As the person who created the debate about love and sex addiction
with my book Love and Addiction
(which I published in 1975 with Archie Brodsky), I am delighted by the apocryphal debate that is now taking place around the term-concept "sex addiction
As I made (tried to make) clear in L&A—and following it The Meaning of Addiction (1985)—the science of addiction does not mean chasing the holy grail of a brain mechanism with the label "addiction" on it. This has never been possible. It will never be possible. The pursuit of this vessel will always find that it's made of fool's gold.
Here's the way it goes. Someone does a brain scan of likely candidates for sexual (or any other kind of) addiction, and says, "Look—they have reactions in the part of the brain that shows addiction." Or, "Look, they don't have reactions in the part of the brain that shows addiction."
There IS NO part of the brain that shows addiction, and no one in the world believes that there is. How do I know this? Because 0 human beings in the world are diagnosed/placed in rehab because of an MRI. Nothing in DSM-5 in relation to SUDs (substance use disorders) or behavioral addictions relates to brain scans—but only to EXPERIENCED dysfunctions. (And don't get me started on how the DSM-5 addiction committee first says, "gambling is a real addiction because of the brain"/"it's a behavioral addiction beause we don't think it's real like heroin addiction.")
Brain-disease-sex-addict self-debater Benoit Denizet-Lewis presents himself as the best example of how addictive sex is because of how crazily he pursued sex. But, in order to establish himself as an addiction expert, he first bowed down to all the crappy brain research that said addiction is a "real" brain disease on the verge of being cured by a pill.
(That was in 2006 -- but give it a few more months/years/decades/eons and you'll be able to get something over the counter to avoid trysts at New Jersey Turnpike rest stops. Of course, neurologist Richard Restak said we were on the verge of curing addiction with the discovery of the endorphins in 1977. But give it a few more months/years/decades/eons.)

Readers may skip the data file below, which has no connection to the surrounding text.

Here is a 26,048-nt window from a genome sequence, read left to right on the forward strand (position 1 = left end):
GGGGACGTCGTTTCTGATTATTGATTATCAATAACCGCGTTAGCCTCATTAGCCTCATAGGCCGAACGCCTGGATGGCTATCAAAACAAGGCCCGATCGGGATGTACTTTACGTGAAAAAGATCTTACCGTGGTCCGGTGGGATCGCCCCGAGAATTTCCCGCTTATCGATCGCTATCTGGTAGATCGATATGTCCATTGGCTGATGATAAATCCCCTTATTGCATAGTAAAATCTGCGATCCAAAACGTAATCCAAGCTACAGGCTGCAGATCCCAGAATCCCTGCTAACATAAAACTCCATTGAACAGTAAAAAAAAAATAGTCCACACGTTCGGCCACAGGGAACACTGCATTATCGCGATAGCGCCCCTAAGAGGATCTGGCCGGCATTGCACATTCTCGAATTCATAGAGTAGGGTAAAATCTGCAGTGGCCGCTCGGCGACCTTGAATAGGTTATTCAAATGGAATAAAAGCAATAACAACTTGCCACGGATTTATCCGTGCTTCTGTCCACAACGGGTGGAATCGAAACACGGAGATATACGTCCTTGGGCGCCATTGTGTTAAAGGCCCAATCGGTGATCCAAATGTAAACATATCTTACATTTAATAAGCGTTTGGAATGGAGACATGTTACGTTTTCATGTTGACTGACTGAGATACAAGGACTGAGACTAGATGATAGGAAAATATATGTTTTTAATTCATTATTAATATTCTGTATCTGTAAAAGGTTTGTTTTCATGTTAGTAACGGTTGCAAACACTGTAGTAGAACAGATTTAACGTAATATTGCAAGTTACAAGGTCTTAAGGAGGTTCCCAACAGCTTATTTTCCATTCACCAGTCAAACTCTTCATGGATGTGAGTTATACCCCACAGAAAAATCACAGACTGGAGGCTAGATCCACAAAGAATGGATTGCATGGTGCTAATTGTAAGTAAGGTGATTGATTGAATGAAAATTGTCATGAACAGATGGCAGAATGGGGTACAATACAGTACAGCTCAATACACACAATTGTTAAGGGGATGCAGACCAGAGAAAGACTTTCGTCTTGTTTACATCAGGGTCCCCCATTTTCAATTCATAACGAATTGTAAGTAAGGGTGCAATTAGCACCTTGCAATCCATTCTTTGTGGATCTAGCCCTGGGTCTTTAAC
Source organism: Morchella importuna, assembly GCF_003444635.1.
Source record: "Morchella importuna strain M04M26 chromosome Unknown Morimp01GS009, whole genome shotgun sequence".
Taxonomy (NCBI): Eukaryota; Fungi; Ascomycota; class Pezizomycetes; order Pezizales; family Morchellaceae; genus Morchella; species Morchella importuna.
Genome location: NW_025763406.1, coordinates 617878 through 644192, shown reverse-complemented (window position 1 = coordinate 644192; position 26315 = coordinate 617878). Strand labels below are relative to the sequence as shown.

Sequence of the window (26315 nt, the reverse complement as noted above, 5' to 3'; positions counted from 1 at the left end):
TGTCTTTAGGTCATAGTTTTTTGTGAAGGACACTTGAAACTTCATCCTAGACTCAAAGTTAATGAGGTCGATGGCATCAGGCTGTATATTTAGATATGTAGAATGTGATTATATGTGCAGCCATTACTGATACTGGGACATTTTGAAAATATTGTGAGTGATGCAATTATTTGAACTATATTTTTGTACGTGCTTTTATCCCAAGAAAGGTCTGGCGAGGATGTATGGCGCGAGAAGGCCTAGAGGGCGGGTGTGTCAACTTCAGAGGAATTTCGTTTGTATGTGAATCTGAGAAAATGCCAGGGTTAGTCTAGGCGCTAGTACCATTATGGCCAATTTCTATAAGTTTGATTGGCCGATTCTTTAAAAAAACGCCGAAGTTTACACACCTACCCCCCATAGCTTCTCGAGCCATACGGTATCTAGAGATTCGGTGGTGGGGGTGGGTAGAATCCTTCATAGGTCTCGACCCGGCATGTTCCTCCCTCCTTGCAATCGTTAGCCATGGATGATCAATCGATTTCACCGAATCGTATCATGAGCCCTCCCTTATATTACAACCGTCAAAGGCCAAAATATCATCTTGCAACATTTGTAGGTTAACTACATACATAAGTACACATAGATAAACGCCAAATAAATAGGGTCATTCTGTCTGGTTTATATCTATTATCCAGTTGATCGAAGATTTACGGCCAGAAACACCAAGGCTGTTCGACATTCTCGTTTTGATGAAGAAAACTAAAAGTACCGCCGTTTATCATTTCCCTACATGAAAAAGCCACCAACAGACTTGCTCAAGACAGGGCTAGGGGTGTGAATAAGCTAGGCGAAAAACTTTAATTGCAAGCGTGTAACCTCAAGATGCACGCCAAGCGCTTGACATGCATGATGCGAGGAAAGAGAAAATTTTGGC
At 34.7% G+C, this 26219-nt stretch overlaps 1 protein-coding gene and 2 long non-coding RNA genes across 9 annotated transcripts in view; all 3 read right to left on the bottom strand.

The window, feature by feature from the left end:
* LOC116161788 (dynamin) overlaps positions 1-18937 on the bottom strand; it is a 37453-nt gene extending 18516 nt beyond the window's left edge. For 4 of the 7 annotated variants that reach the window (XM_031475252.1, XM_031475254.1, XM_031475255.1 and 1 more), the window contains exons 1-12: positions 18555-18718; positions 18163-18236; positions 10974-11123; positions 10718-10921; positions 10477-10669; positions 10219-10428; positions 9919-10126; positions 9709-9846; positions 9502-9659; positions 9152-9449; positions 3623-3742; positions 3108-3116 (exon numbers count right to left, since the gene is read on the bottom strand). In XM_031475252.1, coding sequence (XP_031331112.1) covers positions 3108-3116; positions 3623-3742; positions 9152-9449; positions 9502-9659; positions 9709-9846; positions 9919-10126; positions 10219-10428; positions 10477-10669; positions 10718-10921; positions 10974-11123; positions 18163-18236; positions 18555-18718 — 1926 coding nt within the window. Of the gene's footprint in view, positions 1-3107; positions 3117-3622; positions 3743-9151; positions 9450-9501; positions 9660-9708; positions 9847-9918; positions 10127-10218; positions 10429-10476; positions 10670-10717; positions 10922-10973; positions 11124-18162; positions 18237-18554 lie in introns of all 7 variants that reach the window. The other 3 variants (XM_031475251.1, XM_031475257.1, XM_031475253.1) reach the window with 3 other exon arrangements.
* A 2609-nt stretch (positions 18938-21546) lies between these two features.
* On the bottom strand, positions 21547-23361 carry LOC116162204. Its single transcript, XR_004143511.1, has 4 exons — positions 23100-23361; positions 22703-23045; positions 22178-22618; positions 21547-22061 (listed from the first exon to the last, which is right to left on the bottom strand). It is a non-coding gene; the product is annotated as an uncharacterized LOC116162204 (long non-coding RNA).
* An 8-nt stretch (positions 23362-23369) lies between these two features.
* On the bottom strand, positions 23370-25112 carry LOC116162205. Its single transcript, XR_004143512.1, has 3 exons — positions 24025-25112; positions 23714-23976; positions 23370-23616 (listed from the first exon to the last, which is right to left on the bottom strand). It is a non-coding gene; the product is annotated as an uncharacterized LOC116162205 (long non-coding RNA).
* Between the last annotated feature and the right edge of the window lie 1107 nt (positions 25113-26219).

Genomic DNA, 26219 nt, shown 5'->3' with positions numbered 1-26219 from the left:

Here is the epitome of the fake argument now going on about sex addiction, in Time Healthland (in re, of course, Anthony Weiner):
Weiner himself has not accepted the label of sex addict, but the candidate’s behavior meets a fundamental criterion for addiction: his exhibitionist acts continued despite negative consequences. It’s hard to imagine a better example of compulsive repetition: although he lost his job and put his marriage, family and entire political future at risk, the former Congressman nonetheless engaged again in the exact type of online behavior that brought him to public humiliation.
Even so, it’s still not clear whether sexual compulsions qualify as an addiction. The latest study argued that they don’t, because hypersexual people process sexual cues just like normal people do— and differently from the way addicts respond to drug cues. But the question is far from resolved. And whatever you want to call the issue, Weiner still has a problem, since compulsions can be just as disruptive as addictions, and equally difficult to overcome.
Did you get it? Sex isn't an addiction, but a destructive compulsion.
Okay, I'll say it once, and then you can ignore it and go on fighting in the streets over "great taste"/"less filling."
Addiction exists at the experiential level. There is nothing more scientific about how attached people become to an addictive object—yes, heroin and alcohol included right along with sex, eating, video games, and shopping—than to understand how subjectively captivating and powerful it is for them.
Quoting Bugs Bunny, "That's all folks!"—meaning, this experiential analysis (and all the factors that contribute to it) IS the science of addiction.
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